Gabriele Bertaccini-The “Say I Do” Chef & Hosting Guru Brings Italian Flair & Smoldering Good Looks To Your Newest Netflix Binge

It’s not often we get the opportunity to get to know the people behind the scenes of some of the most glorious affairs in our lives, but that is exactly what the new Netflix show Say I Do is allowing us to do. Joined by Jeremiah Brent and Thai Nguyen, Chef Gabriele Bertaccini is revealing much more than his cooking skills on the show. While Bertaccini has demonstrated his affinity for authentic Italian cooking as well as his ability to modify a menu at a moments notice, he also got personal, revealing his own HIV diagnosis during the premiere episode. I sat down with Gabe to talk about making a splash on Say I Do, why being forced to now stop and take time may be a good thing for all of us, and what it was like cooking for the force of nature known as Cher. 


Michael Cook: How have you been getting through quarantine>?

Gabriele Bertaccini: Pretty good! Listen, if there is one thing that Italians are good at, and I think that is where my Italian comes in handy, it’s to relax. Easy things; we are really good at that. We are also very good with dealing with uncertainty. I think it is something that everyone is having to deal with in one degree or another. For us, we kind of take it day by day. That is why Americans come to Italy and love Italy and want to retire there (laughs). Of course we struggle a bit, one day here and one day there, but I think it is forcing everyone to see things in a different light. To actually bring back what is important in your life and what feels authentic and dealing with not knowing what is happening in the after and we have to be okay with that. That is the secret to life; and I think that is the silver lining of these dark times.

MC: Retiring to Italy certain is something that many are finding attractive, especially in these times!

GB: Absolutely; I will retire to Italy. We call it “la dolce vita”; or “la dolce far niente”-the sweetness of doing nothing. That is kind of what we are attracted to, especially living in the states where everything is “go go go” and not stopping, and I think that is what people are attracted to. Right now, this forces us to stop.


MC: Tell me about Say I Do….

GB: I would have never expected to be on this show to be honest. It came at a right time in my life. It came at a time, like everything beautiful, it comes when you least expect it. When you are able to relieve and ease into things, that is really when you allow the universe, God, or whoever you put your trust in to really do their magic. The show kind of came that way and it really felt right. What felt right about it is that this show is not about me, Jeremiah or Thai. The show is not about the food or the dress or about the wedding. It is really about stories, it’s about sharing stories. The show is about uniting people, and sitting down with individuals that you might think you have absolutely nothing in common with, then you all of a sudden discover that you too have been going through similar struggles and you too are feeling fearful regarding life in a different way. What I love about Say I Do is that it is a storytelling project. It just happens that love is the common ground, it is the element that brings everything together. It asks the viewers to really put the trust back in the power of love. Being grounded in knowing that the power of love, without any doubt, will make things better. That is what the show is about.


MC: Did you ever expect that you would now be on a show from the producers of Queer Eye and you would be helping bring couples like this together?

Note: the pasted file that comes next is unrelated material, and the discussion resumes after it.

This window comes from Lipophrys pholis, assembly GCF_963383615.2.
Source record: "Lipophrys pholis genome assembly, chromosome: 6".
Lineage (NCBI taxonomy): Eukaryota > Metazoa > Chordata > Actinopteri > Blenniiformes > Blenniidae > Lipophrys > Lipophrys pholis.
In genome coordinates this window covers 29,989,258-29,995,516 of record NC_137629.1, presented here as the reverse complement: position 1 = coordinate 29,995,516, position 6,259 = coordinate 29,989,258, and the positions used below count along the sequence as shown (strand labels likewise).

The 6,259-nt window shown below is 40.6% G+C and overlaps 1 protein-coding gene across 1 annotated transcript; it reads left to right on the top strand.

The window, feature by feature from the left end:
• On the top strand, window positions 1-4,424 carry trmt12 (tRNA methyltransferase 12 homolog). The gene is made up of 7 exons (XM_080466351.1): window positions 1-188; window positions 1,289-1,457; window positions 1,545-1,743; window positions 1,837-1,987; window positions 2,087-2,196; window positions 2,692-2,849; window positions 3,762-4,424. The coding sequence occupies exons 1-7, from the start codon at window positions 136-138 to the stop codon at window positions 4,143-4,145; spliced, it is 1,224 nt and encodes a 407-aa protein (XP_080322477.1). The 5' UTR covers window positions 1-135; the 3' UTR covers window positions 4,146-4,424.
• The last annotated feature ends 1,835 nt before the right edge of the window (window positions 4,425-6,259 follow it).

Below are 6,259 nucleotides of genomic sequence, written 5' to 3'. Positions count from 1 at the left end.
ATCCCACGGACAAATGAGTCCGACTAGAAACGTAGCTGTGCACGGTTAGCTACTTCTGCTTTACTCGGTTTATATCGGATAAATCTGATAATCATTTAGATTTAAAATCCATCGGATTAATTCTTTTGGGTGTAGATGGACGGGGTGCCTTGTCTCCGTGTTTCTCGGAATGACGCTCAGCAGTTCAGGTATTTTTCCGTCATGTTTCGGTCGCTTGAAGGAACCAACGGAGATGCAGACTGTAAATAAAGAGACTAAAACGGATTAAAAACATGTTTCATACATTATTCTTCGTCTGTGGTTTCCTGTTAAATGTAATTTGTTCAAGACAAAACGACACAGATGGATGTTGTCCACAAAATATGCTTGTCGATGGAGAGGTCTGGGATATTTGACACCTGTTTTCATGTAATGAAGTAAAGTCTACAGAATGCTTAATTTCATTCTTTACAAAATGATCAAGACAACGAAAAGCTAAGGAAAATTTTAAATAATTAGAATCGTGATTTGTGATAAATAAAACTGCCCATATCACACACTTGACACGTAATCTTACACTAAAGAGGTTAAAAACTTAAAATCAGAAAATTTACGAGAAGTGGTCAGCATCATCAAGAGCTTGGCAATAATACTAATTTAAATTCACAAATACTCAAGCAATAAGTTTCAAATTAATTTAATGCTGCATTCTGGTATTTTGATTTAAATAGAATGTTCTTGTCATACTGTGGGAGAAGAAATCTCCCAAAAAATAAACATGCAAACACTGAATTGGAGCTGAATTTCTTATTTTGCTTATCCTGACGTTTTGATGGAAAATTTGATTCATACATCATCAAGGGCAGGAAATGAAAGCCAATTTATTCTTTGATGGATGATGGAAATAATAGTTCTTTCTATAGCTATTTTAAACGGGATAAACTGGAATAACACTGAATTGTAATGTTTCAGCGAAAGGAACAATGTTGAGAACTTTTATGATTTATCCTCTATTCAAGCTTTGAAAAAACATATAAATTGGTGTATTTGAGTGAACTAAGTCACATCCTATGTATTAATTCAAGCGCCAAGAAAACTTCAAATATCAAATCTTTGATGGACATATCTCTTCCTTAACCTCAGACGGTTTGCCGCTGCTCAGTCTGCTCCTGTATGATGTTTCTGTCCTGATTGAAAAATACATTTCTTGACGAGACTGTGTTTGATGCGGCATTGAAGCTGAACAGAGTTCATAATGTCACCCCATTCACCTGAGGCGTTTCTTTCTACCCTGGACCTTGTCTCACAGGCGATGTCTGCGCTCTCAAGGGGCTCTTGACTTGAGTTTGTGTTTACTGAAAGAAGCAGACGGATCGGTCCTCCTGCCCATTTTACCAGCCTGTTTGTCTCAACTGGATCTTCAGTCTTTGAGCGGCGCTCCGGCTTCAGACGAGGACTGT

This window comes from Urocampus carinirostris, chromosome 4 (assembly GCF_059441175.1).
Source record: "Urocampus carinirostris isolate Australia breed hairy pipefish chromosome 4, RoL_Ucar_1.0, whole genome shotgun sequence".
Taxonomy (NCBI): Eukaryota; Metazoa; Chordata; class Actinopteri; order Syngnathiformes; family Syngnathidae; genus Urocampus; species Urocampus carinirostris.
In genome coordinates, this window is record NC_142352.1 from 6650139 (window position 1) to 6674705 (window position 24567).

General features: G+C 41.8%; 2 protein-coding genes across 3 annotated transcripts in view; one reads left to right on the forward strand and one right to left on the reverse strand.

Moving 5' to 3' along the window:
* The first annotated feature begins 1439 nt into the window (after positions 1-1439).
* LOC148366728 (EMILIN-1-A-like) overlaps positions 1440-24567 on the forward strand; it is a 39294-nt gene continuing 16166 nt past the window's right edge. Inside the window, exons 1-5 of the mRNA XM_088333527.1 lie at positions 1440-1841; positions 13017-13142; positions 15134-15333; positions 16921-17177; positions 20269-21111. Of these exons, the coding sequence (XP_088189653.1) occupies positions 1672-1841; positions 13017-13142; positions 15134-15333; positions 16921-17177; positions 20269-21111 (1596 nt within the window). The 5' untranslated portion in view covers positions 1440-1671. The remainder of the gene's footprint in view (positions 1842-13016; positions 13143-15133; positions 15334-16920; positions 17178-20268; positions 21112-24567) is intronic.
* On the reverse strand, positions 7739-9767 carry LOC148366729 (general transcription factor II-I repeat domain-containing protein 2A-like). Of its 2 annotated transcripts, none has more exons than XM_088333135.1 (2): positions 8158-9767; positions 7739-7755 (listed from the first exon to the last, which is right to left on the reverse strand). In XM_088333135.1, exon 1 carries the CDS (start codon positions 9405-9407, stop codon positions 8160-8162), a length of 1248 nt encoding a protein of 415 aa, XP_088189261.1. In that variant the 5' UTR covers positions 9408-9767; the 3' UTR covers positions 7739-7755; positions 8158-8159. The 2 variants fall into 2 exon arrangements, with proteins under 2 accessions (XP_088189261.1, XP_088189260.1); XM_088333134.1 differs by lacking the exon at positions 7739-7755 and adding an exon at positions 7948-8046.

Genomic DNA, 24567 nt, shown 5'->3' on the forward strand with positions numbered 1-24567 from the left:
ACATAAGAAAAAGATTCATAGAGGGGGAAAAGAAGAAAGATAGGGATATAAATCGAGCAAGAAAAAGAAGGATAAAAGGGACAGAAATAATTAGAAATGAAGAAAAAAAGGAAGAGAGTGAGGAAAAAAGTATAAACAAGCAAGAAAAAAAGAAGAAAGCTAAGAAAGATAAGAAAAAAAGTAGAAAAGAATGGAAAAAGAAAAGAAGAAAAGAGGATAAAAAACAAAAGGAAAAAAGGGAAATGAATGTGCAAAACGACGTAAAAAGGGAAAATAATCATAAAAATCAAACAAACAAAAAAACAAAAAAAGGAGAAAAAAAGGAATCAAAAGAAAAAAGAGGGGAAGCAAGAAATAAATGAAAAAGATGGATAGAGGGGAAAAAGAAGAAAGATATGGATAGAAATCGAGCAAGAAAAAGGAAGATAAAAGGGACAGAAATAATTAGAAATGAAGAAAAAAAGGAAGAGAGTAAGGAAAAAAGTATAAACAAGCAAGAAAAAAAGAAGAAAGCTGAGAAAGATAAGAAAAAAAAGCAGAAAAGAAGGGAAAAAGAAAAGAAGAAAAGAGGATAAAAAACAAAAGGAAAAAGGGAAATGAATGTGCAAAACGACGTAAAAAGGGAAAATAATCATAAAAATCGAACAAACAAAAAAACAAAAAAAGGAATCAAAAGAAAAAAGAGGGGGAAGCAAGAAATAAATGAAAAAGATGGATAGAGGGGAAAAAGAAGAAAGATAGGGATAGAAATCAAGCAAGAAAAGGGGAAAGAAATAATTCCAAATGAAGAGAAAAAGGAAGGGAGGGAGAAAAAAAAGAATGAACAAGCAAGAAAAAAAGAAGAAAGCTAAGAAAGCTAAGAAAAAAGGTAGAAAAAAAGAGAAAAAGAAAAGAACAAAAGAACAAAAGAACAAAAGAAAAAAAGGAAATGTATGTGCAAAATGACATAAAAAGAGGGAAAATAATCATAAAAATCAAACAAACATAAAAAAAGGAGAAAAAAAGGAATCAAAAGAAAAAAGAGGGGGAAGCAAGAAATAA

GB: If you had asked me five or ten years ago whether I would have expected to tell my story through my trade, I would have said that I do that on a daily basis. I have been doing it for fifteen years with my clients with my company and the amazing dining experiences that we put together, the weddings, and the clients that we have. Would I have expected to be broadcast to one hundred and eighty countries in the world in many different languages? I would have thought you were crazy, it would have never happened. When things feel right though, they just feel right. I stopped second guessing myself a long time ago and when you have that gut feeling and that confirmation, that “yes:” this feels like a “right” project, this is a feel good project. I did not want to ever do television where it celebrates me, I am just another dude. I show love and passion through my trade, which is cooking and the dinner table. This is a feel good project and a project that elevates that story that we are experiencing and that the viewers are experiencing. The stories are worth not only being told, but worth listening to. Through that, I learned so much about myself. So selfishly, this project was beautiful for the couples, but more importantly it was so beautiful for me. It made me understand the things that I am struggling with and how I approach love and what I believe love to be. Its a win win; its a feel good show that unites people and it feels good.


MC: To you, what is love?

GB: That is a big conversation (laughs). I can tell you that I went in thinking that love was something that the couples and the show showed me that it definitely wasn’t. Love for me is acceptance. It is vunerablity and being able to share my story with someone, with the person that I am close with and being in complete confidence that the person you are sharing your story with understands the magnitude of that moment. They are the safe keeper; he takes your story and he hugs it and he keeps it in his heart and lets you know that it is safe to be who you want to be and who you truly are in that space. That is what love is for me. All the best partnerships and all the most amazing love stories that I have personally experienced, they have always been love stories deeply rooted in deep acceptance of each others flaws, failures, fears and rooted in believing that love goes beyond that. We need to communicate, we need to share what we feel, we are not machines. We make mistakes , we are passionate human beings and it is important to find somebody to accept it and to hold space for this moment. That is what love is for me.


MC: When did you know that cooking was going to be the passion that you would follow?